"This is what evolutionary biologists predicted. It’s really exciting that what we have found lines up so neatly with their prediction."
Researchers have just uncovered evidence of a 555-million-year-old worm-like creature in Australia. As if that wasn’t exciting enough, experts believe this is the first ancestor of all animals — including humans.
According to Phys, this creature is named Ikaria wariootia and it is the earliest bilaterian — an organism with a front and back, two symmetrical sides, and openings at either end connected by a gut.
The team of geologists from the University of California, Riverside recently published their new research in the Proceedings of the National Academy of Sciences journal. And experts couldn’t be more thrilled with the results.
“This is what evolutionary biologists predicted,” said geology professor Mary Droser. “It’s really exciting that what we have found lines up so neatly with their prediction.”
The earliest multicellular organisms, collectively known as Ediacaran biota, had variable shapes. This group holds the oldest and most complex fossils of multicellular organisms. However, most of them aren’t directly related to modern-day animals. For instance, they often lacked mouths or guts.
As such, evolutionary biologists studying the genetics of modern animals believed the oldest ancestor of all bilaterians was likely small and simple, with very basic sensory organs.
With experts eagerly attempting to find fossilized evidence of the oldest ancestor of animals, this geological research team has made an unprecedented mark in the field. After all, the development in bilaterian body structure was a crucial step in the evolution of animal life.
From worms to dinosaurs to modern-day people, a multitude of animals are all organized around this basic bilaterian body plan.
Of course, since the earliest Ediacaran biota creatures were so tiny, most evolutionary biologists were convinced that they would never find their fossilized remains. Fortunately, with modern technology comes potential — with 3D laser scans leading these experts to victory.
The discovery was made in Nilpena, South Australia, where fossilized burrows date back to the Ediacaran Period about 555 million years ago. Researchers have known for about for 15 years that bilaterians somehow created these fossils, but haven’t had the tools to confirm their prehistoric presence — until now.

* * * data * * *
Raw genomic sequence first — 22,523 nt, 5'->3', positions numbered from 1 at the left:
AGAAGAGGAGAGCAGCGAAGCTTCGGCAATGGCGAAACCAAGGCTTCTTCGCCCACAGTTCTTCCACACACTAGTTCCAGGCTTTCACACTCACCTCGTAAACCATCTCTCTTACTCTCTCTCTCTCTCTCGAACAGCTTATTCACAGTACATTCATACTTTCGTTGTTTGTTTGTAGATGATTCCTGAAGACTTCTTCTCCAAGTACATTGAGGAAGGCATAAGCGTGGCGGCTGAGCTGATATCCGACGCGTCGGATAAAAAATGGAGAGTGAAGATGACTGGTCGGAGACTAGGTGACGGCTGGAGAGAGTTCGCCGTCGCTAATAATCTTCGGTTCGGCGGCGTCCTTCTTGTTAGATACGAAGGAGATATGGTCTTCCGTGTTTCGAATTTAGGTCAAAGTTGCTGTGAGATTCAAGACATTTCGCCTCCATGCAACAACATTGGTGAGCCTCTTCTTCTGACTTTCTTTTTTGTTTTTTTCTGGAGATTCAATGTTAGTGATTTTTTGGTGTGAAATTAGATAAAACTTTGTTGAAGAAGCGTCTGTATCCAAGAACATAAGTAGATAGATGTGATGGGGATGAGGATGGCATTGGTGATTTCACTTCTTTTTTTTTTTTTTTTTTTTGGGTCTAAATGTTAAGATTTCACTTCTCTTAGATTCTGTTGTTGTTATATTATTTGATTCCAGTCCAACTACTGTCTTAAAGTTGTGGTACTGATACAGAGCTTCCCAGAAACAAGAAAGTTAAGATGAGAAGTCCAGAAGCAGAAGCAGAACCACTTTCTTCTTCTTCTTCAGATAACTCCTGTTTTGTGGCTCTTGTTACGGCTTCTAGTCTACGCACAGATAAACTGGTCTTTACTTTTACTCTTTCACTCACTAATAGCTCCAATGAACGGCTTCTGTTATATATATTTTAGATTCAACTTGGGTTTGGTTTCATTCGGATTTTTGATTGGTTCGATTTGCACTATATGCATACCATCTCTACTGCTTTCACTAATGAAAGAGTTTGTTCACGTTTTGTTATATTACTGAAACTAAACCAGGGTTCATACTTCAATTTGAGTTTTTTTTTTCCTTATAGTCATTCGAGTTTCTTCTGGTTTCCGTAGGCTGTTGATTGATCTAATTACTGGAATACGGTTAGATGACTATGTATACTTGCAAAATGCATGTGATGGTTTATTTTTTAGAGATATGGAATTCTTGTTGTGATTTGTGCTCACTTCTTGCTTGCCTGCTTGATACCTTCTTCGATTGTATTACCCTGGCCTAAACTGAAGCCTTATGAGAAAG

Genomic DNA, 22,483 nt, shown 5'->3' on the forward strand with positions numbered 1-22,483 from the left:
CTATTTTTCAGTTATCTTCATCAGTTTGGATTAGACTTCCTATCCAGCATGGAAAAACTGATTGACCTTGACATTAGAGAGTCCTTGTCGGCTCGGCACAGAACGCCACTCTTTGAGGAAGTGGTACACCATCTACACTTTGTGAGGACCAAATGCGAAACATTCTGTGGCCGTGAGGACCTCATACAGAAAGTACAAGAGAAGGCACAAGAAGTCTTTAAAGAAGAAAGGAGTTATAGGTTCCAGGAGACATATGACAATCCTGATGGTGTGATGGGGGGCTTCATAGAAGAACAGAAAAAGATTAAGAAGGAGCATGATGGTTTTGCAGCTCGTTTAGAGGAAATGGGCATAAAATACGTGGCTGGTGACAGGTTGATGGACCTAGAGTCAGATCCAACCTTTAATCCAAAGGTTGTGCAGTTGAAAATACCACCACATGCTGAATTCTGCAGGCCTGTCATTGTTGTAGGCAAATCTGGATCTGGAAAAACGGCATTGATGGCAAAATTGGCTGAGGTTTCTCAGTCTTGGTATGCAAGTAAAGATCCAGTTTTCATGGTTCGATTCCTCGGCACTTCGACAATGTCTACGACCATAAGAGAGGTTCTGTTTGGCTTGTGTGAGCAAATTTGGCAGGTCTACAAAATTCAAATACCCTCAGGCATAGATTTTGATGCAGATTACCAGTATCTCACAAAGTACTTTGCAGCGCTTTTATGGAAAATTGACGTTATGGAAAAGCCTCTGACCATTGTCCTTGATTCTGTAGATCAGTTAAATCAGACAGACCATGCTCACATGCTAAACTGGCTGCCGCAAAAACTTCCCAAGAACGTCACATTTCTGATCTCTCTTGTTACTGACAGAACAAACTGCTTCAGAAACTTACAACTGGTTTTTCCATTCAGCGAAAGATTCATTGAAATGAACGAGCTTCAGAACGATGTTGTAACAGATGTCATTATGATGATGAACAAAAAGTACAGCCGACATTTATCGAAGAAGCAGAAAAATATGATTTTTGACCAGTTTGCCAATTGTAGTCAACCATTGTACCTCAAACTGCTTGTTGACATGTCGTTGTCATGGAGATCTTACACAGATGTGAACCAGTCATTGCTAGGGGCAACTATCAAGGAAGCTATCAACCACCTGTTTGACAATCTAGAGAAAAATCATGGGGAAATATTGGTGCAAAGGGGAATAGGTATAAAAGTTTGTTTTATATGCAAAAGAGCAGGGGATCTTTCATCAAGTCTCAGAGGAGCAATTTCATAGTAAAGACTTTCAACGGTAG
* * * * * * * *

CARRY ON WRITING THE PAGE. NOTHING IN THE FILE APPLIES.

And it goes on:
Droser and doctoral graduate Scott Evans noticed impressions near these burrows, which 3D laser scans confirmed were shaped and sized like a grain of rice. They also revealed clear heads, tails, and even grooves that suggested the presence of muscles.
Contracting those muscles allowed the creatures to move around, not unlike how modern-day worms do today. Furthermore, the observed patterns of displaced sediment, in addition to signs of feeding, suggested the creatures had mouths, guts, and posterior openings.
“Burrows of Ikaria occur lower than anything else,” said Droser, referring to their site of discovery being in a low layer of Nilpena’s Ediacaran Period deposits. “It’s the oldest fossil we get with this type of complexity. We knew that we also had lots of little things and thought these might have been the early bilaterians that we were looking for.”
“We thought these animals should have existed during this interval, but always understood they would be difficult to recognize,” said Evans. “Once we had the 3D scans, we knew that we had made an important discovery.”
As for the newfound creature’s name, Ikaria means “meeting place” in Adnyamathanha — the language of the indigenous Australians who live in the region. Meanwhile, wariootia refers to the local Warioota Creek.
In the end, it’s remarkable to see such minuscule impressions in stone make such an enormous impact — one which showcases some of the most fundamental steps of our collective evolutionary history.
After learning about the oldest ancestor on the animal family tree, read about the 90-million-year-old Ichthyosaurus fossil found in an Englishman’s yard. Then, learn about the 518-million-year-old sea creature fossil shedding new light on ocean evolution.